The History of Black Catholics in the United States

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The History of Black Catholics in the United States

From the first black baptized in Africa to African American priests and clergy active in the Catholic church today, blacks have been a proud and devout pillar in the faith. Davis's groundbreaking volume sheds light on the important contributions of black community to the Catholic church throughout history.

The last few decades have witnessed momentous changes within the black Catholic community. In 1987 the first black Catholic congress of the 20th century was held in Washington D.C., in 1988 Eugene Marino became the first black archbishop in America, and John Sentamu, the popular Archbishop of York, is expected to become England's Archbishop of Canterbury at the end of 2012.

This progress is predicated on the commitment and faith of countless individuals in the black Catholic community. Through tireless research, Davis pieces together the lives and stories of this devout community from its nascent stages to the present. His work takes an important step towards acknowledging the strength and vitality that blacks have imparted to the Church over the years.

 

Contents

PREFACE
ACKNOWLEDGEMENTS
RELIGIOUS ORDERS AND CONGREGATIONS
1 AFRICAN ROOTS

2 CATHOLIC SETTLERS AND CATHOLIC SLAVES:
A Church in Chains

3 CHRIST'S IMAGE IN BLACK:
The Black Community Before the Civil War

4 BUILDERS OF FAITH:
Black Religious Women before and after the Civil War

5 A GOLDEN OPPORTUNITY FOR A HARVEST OF SOULS:
The Second Plenary Council of Baltimore, 1866

6 SHEPHERDS WITH BLACK SKINS:
The First African American Catholic Priests

7 “A HUMBLE EXPERIMENT . . . AN ENTERING WEDGE”:
The Emergence of the Black Catholic Laity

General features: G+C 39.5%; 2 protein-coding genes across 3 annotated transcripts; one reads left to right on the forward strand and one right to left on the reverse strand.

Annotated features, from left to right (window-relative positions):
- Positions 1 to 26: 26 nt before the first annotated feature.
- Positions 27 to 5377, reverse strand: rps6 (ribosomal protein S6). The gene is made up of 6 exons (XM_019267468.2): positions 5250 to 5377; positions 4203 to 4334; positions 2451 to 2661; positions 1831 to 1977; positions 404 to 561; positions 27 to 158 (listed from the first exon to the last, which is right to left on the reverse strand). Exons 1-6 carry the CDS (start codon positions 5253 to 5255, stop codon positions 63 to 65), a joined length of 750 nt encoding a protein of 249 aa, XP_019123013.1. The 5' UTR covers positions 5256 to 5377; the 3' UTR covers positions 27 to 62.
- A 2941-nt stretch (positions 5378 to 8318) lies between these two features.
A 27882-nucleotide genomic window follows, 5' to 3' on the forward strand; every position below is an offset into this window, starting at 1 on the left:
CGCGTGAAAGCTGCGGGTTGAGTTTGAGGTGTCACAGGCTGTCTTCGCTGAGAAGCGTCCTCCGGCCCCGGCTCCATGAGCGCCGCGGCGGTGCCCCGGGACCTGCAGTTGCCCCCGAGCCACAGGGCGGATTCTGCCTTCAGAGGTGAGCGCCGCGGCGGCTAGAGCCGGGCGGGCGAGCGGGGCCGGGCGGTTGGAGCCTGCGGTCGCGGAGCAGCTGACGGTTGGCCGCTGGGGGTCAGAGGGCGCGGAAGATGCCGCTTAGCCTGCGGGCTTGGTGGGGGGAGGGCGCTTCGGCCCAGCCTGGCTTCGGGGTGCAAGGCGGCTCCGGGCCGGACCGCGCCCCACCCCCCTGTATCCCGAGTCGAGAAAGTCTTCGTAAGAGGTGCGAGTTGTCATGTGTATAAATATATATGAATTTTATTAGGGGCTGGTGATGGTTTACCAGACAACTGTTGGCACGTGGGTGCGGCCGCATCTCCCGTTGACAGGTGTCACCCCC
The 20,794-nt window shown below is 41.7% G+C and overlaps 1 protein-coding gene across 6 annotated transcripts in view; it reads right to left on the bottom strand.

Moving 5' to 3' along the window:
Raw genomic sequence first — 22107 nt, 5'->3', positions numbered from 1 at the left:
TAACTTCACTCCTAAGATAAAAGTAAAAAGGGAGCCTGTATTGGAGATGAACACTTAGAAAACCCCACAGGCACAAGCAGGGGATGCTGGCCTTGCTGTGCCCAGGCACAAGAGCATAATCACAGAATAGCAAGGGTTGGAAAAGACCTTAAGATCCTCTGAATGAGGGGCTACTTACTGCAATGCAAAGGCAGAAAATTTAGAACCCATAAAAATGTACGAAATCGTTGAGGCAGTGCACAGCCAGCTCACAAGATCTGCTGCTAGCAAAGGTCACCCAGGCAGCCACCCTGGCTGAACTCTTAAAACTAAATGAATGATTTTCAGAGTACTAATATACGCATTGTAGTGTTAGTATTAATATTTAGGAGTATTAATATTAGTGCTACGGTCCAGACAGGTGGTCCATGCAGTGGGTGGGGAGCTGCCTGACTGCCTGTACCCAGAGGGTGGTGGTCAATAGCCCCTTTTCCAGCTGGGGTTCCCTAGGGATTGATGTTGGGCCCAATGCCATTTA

8 BLACK AND CATHOLIC:
A Testimony of Faith

9 COMING OF AGE:
Black Catholics in the Mid-Twentieth Century

POSTSCRIPT
CHRONOLOGY
NOTES
BIBLIOGRAPHY
INDEX

 

Reviews and endorsements

“One of a dozen books that every Catholic should read.”
U.S. Catholic

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“The fullest and most sensitive treatment to date. All students of religion and African-American history can learn from it.”
Journal of Southern History

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 “A goldmine. I cannot recommend it highly enough.”
Commonweal

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"The story of the black Catholic community in the United States begins with the story of the Catholic church in Africa." With this historical overview, Davis, professor at Indiana's St. Meinrad School of Theology, begins his task—"to retrieve a mislaid memory" of the black Catholic presence in the United States for the last 300 years. The issue of slavery—including the uneasy responses of America's first bishop, John Carroll, in the late 18th century, and the pro-slavery views of John Hughes, outspoken archbishop of New York during the Civil War--is positioned within the political and social fabric of those centuries. Yet, as shown in this masterfully concise history, the faith flourished among such black Catholics as Pierre Toussaint, the 19th-century New Yorker now proposed for sainthood. Studded with personal stories, this is a chronicle both sad and inspiring. Davis's groundbreaking research should pave the way for further exploration of the growing black Catholic community."

—Publishers Weekly


“This book makes an extremely valuable contribution to our understanding of African American religious life by presenting the first full-length treatment of Black Catholic experience. It should be read by all interested in the history and culture of Black America.”
Albert Raboteau, Princeton University

9780824514952
Paperback / 366 pages
Dimensions: 6 x 9
HERDER & HERDER, 1995